5 Tips to Eat Real Food This Fall

Kath Younger, a mom, registered dietitian, bakery owner, and the blogger behind Kath Eats Real Food, joins the Clever Cookstr to talk about picky eaters, lunchbox strategies, and why oatmeal is her favorite breakfast.

Kara Rota
2-minute read
Episode #68

After college, Kath Younger began a journey of weight loss, also concerned about the nutritional value of processed foods and artificial sweeteners that had become a part of her diet. She began to realize that it's not what you don't put in your body that counts: it's what you do put in it. By refocusing on real foods like fish, vegetables, and whole grains, Kath created a way of eating that works for her and her family. She's here to share some tips and tricks with us for eating real food this fall season:

1) It's easier to add than subtract. Rather than focusing on restricting your diet and making many foods "off limits," start adding in healthy foods that keep you full. Focusing on adding healthy habits will motivate you to let go of not-so-healthy habits.

2) When you're cooking for a mixed crowd that includes different dietary needs, nutritional considerations, and flavor preferences, customization is key. Feed a crowd a DIY taco bar with both vegetarian and meat options, or bolster a barbecue with vegetarian baked beans and grilled vegetables. One-dish meals like casseroles are risky when you aren't sure what all of your guests can eat.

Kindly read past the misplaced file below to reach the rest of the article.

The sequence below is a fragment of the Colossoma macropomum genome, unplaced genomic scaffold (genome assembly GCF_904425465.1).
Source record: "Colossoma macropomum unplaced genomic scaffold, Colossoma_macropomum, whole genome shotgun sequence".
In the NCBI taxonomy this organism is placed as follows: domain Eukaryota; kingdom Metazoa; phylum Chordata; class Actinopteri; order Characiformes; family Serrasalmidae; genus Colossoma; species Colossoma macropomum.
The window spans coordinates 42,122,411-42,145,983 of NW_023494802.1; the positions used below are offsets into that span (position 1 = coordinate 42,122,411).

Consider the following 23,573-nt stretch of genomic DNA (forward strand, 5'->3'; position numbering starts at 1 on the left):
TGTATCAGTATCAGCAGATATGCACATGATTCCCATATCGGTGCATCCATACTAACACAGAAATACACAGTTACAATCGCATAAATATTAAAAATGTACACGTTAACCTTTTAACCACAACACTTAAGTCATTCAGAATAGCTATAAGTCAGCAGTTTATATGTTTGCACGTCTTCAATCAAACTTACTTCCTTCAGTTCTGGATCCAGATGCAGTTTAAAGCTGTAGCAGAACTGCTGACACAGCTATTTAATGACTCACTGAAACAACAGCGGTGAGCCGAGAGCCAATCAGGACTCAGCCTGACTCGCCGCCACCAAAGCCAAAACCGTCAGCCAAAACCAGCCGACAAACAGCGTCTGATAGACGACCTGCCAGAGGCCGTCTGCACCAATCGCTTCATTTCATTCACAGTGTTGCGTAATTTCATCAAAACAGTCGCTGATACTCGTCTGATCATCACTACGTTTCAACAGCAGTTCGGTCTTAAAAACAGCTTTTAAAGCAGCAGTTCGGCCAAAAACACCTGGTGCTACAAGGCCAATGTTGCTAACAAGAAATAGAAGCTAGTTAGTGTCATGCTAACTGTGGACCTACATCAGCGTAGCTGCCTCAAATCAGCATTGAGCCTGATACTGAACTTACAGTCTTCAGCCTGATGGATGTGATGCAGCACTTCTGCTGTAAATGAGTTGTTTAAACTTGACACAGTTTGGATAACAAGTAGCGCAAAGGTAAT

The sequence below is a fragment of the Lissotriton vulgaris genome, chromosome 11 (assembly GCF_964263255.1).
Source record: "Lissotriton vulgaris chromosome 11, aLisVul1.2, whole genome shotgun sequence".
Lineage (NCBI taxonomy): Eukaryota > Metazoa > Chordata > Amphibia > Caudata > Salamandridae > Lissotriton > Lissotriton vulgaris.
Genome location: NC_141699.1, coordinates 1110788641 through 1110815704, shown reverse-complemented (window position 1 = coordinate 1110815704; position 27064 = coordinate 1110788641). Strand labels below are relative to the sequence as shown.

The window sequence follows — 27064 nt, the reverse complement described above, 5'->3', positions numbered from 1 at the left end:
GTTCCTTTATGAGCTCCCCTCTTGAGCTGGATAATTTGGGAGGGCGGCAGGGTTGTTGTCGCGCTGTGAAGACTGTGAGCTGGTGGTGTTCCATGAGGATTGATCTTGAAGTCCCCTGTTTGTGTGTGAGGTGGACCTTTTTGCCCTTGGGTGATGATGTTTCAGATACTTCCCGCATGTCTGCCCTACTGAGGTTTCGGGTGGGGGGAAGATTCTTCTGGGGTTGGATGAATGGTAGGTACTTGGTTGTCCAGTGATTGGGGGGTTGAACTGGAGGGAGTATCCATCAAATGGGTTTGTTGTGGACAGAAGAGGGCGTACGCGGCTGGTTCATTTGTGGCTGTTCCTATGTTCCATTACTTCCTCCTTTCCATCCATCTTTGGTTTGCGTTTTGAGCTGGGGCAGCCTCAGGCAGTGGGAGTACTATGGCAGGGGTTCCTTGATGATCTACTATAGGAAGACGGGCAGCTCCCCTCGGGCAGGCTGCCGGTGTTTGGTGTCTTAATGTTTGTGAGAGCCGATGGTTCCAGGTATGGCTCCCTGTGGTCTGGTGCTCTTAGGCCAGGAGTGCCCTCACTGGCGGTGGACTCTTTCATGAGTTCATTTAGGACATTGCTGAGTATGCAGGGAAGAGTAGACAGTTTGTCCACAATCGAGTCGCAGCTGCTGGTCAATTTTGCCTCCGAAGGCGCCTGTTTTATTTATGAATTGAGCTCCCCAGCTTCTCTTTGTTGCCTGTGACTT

3) If you're hoping to get your kids to try new foods, remember that it can take a lot of exposure before a new food feels familiar and safe. Keep trying and offering a food rather than giving up hope of a child ever eating it. And as young children develop, they may be open to a new food one day and want nothing to do with it a week later—or vice versa. A "picky child" might be eager to try a food they've previously rejected under new circumstances (like dinner at a friend's house). Patience and persistence go a long way.

4) When packing a lunchbox, you might want to start with the basic structure of a fruit, a vegetable, a dairy or meat, and a whole grain. Kath packs bento-style lunches for her three-year-old, with go-tos including carrots, vegetable pouches, dinner leftovers, sunflower butter and jelly sandwiches, and homemade whole grain rolls from Kath's and her husband's bakery. 

5) Oatmeal is a nutritional powerhouse that can be so delicious and satisfying when you include add-ins like bananas, nut butter, granola, fruit, chia seeds, cottage cheese, eggs, and even pumpkin. For breakfast, a bowl of oatmeal with healthy toppings will keep you full all morning. Check out Kath's recipe for Baked Pumpkin Oatmeal.

For more tips from the kitchens of the world's best chefs, subscribe to the Clever Cookstr podcast on iTunes and Stitcher.

About the Author

Kara Rota

Kara Rota headed children’s programming at Chicago’s Green City Market and studied food politics at Sarah Lawrence College. Kara has been a featured speaker at numerous venues including Food Book Fair, the Roger Smith Food Conference, and the Brooklyn Food Conference. She has written about food for Irish America Magazine, West Side Rag, Recipe Relay, and Food + Tech Connect, and is the former Director of Editorial & Partnerships at Cookstr.com.